Winter 2023, draft for Bedford House Annual Report
Here we are again at the end of another amazing year of grassroots relationship-growing.
Lots of lessons learned.
- The challenges of being “guided by the voices of under-resourced catalysts” while trying to meet the expectations of an over-resourced world.
- The challenges of not being able to provide “jobs” and only short-term, part-time, no benefits, contracts to our dedicated workers – because we are caught (like so many other small non-profits) trying to offer our service to the community – using the generous (but short term) grants made available by foundations and government sources.
- The challenges of working as a team of both professionals and catalysts. We’ve offered some short-term stability to CCC members, grown their resources and social network, and encouraged their personal and professional growth. That success is also a challenge. As we’ve seen, increased stability means CCC members are ready to grow into real jobs. Their gain is our loss.
- And of course, like the rest of the world, we have experienced the stress, the isolation, the uncertainties of a paradigm-busting pandemic. We’ve experienced the challenges of work to grow relationships of trust; trying to be “down to earth” while in “the cloud”. Even as the pandemic lifts we find ourselves caught between a rock and a hard place. We are all sick of zoom meetings, but still are wary of sharing germs with in-person gatherings.
In Bridges lingo we call this “The Tyranny of the Moment”. Not being able to plan, not sure of having the resources to fulfill any plans I might make, because I’m caught just trying to get through the day, the week, the month.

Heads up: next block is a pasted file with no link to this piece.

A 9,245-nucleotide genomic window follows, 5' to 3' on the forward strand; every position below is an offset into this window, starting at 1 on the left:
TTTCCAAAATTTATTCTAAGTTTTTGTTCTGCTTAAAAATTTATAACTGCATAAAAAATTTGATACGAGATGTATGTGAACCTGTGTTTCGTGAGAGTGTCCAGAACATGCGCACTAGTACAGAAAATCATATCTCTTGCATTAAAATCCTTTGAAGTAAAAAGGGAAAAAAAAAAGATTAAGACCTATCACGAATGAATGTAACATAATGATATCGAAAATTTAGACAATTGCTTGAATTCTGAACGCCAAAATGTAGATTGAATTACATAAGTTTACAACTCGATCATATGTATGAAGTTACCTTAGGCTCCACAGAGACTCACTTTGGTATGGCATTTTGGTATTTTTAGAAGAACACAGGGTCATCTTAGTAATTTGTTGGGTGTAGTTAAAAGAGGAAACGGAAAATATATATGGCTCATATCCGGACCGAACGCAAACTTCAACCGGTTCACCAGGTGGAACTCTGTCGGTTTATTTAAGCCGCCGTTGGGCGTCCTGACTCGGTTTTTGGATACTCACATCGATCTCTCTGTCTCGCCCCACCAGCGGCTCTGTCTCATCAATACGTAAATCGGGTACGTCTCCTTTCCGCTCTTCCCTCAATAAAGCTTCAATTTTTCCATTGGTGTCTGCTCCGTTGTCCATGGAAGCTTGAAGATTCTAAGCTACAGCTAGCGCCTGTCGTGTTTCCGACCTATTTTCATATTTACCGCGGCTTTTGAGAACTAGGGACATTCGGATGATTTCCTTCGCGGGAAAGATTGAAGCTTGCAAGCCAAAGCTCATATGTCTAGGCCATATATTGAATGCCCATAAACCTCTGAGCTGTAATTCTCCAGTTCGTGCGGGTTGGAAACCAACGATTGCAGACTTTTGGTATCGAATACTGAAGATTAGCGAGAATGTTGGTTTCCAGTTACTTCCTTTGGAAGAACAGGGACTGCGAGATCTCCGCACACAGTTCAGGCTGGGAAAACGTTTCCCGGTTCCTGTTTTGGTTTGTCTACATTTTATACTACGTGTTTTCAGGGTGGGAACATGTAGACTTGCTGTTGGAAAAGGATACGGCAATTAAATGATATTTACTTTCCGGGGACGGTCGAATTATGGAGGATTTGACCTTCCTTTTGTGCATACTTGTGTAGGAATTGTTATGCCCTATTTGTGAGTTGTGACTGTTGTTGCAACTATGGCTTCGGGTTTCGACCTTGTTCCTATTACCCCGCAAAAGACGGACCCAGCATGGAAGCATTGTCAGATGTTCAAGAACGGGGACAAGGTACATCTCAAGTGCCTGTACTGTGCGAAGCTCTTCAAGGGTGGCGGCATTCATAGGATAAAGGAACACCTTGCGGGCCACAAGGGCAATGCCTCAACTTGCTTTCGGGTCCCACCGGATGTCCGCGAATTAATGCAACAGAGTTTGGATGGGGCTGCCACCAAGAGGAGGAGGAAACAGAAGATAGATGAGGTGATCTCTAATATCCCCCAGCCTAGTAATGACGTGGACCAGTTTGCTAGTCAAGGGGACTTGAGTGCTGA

So, how might we be guided by the wisdom of our under-resourced, and resilient, problem-solving neighbours?
- One day at a time.
- Live simply
- Don’t accumulate unsustainable expenses
- Rely on my network of neighbours to get ‘er done (ask for help and be willing to give it)
- Practice self-care
- Maintain a sense of humour
- Tell stories of resilience and hope with trusted companions
- Nurture my creativity, be childlike, play
- Listen to the ancient ones (we are not alone)
- Count my blessings
Once again we’re entering into a new year not knowing where the funds will come from to sustain the work we’ve begun. It’s a season of pruning. Back to basics. Asking “what is at the root of our work together” and “what can we let go of – for now?”.
How can we trust that while things look cold and dead out our windows, beneath the surface life in all its microscopic, invisible, ways is stirring up those green shoots of spring to come?
Not knowing. It’s a place that calls upon our faith.
- Trusting that the work we do is not ours alone – but that we are part of the Maker’s weaving.
- Trusting that whatever befalls us – we will persevere.
- Trusting that with friends like you – who have faith in what we’re about – we have so much to celebrate, to be thankful for, to keep on keeping on.
One day at a time. One relationship at a time. One world. One love.
And here’s what i ended up submitting at the end of March…still not knowing about 2023 funding beyond April…
Our local economy, our local watershed, is our household.
In our household there are some with more than enough.
In our household there are some with less than enough.
In a consumer culture we forget how to depend on one another.
How might we re-imagine our common good?
How might we, with more than enough,
how might we, with less than enough,
plant the seeds of relationships to grow a community;
an economy, a watershed where
every one of us enjoys opportunities to share…
With the dignity of a guaranteed livable income.
In a household where we share in the abundance
of healthy food, of clean water, of homes for all
of meaningful work.
Where we walk together through times of scarcity.
Where my security depends on our security.
Where a common good invites the sacrifices of
a common purpose.
May we walk together into the calling
of all our relations
where good news for all our kin,
human-kind and all other-kinds
means having enough to simply live.
May those of us who have more than enough,
be inspired to live more simply
so that all our kin may simply live.
Allan David Smith-Reeve